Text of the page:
China’s star has been steadily rising for decades. Besides slashing extreme poverty rates from 88 percent to under 2 percent in just 30 years, the country has become a global powerhouse in manufacturing and technology. Its pace of growth may slow due to an aging population, but China is nonetheless one of the world’s biggest players in multiple cutting-edge tech fields.
One of these fields, and perhaps the most significant, is artificial intelligence. The Chinese government announced a plan in 2017 to become the world leader in AI by 2030, and has since poured billions of dollars into AI projects and research across academia, government, and private industry. The government’s venture capital fund is investing over $30 billion in AI; the northeastern city of Tianjin budgeted $16 billion for advancing AI; and a $2 billion AI research park is being built in Beijing.
On top of these huge investments, the government and private companies in China have access to an unprecedented quantity of data, on everything from citizens’ health to their smartphone use. WeChat, a multi-functional app where people can chat, date, send payments, hail rides, read news, and more, gives the CCP full access to user data upon request; as one BBC journalist put it, WeChat “was ahead of the game on the global stage and it has found its way into all corners of people’s existence. It could deliver to the Communist Party a life map of pretty much everybody in this country, citizens and foreigners alike.” And that’s just one (albeit big) source of data.
Many believe these factors are giving China a serious leg up in AI development, even providing enough of a boost that its progress will surpass that of the US.
But there’s more to AI than data, and there’s more to progress than investing billions of dollars. Analyzing China’s potential to become a world leader in AI—or in any technology that requires consistent innovation—from multiple angles provides a more nuanced picture of its strengths and limitations. In a June 2020 article in Foreign Affairs, Oxford fellows Carl Benedikt Frey and Michael Osborne argued that China’s big advantages may not actually be that advantageous in the long run—and its limitations may be very limiting.
Moving the AI Needle
To get an idea of who’s likely to take the lead in AI, it could help to first consider how the technology will advance beyond its current state.
To put it plainly, AI is somewhat stuck at the moment. Algorithms and neural networks continue to achieve new and impressive feats—like DeepMind’s AlphaFold accurately predicting protein structures or OpenAI’s GPT-3 writing convincing articles based on short prompts—but for the most part these systems’ capabilities are still defined as narrow intelligence: completing a specific task for which the system was painstakingly trained on loads of data.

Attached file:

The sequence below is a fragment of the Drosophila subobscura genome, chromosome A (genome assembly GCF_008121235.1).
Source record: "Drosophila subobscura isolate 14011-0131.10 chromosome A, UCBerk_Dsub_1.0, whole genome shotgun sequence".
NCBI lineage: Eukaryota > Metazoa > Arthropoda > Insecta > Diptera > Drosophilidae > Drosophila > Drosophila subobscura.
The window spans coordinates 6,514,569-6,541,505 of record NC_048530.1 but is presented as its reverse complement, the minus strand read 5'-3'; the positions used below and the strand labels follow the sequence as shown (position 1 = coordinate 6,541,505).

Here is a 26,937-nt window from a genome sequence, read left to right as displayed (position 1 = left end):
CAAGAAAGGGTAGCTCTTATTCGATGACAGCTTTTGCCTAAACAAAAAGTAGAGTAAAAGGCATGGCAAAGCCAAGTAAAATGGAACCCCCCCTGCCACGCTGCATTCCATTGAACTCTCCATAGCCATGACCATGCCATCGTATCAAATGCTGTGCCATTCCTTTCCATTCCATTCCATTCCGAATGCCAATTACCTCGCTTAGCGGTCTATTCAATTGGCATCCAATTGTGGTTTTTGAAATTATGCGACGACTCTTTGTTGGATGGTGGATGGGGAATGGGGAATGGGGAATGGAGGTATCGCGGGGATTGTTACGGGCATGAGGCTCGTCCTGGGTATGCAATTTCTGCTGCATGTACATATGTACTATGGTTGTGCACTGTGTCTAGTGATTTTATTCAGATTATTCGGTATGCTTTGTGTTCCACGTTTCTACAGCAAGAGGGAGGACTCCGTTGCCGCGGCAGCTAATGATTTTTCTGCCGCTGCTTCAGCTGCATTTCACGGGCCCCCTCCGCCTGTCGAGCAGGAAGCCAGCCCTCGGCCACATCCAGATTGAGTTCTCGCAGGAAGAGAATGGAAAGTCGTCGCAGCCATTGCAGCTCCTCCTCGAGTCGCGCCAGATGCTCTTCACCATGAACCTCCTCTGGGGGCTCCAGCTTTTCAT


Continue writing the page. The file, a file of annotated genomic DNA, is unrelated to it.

(It’s worth noting here that some have speculated OpenAI’s GPT-3 may be an exception, the first example of machine intelligence that, while not “general,” has surpassed the definition of “narrow”; the algorithm was trained to write text, but ended up being able to translate between languages, write code, autocomplete images, do math, and perform other language-related tasks it wasn’t specifically trained for. However, all of GPT-3’s capabilities are limited to skills it learned in the language domain, whether spoken, written, or programming language).
Both AlphaFold’s and GPT-3’s success was due largely to the massive datasets they were trained on; no revolutionary new training methods or architectures were involved. If all it was going to take to advance AI was a continuation or scaling-up of this paradigm—more input data yields increased capability—China could well have an advantage.
But one of the biggest hurdles AI needs to clear to advance in leaps and bounds rather than baby steps is precisely this reliance on extensive, task-specific data. Other significant challenges include the technology’s fast approach to the limits of current computing power and its immense energy consumption.
Thus, while China’s trove of data may give it an advantage now, it may not be much of a long-term foothold on the climb to AI dominance. It’s useful for building products that incorporate or rely on today’s AI, but not for pushing the needle on how artificially intelligent systems learn. WeChat data on users’ spending habits, for example, would be valuable in building an AI that helps people save money or suggests items they might want to purchase. It will enable (and already has enabled) highly tailored products that will earn their creators and the companies that use them a lot of money.
But data quantity isn’t what’s going to advance AI. As Frey and Osborne put it, “Data efficiency is the holy grail of further progress in artificial intelligence.”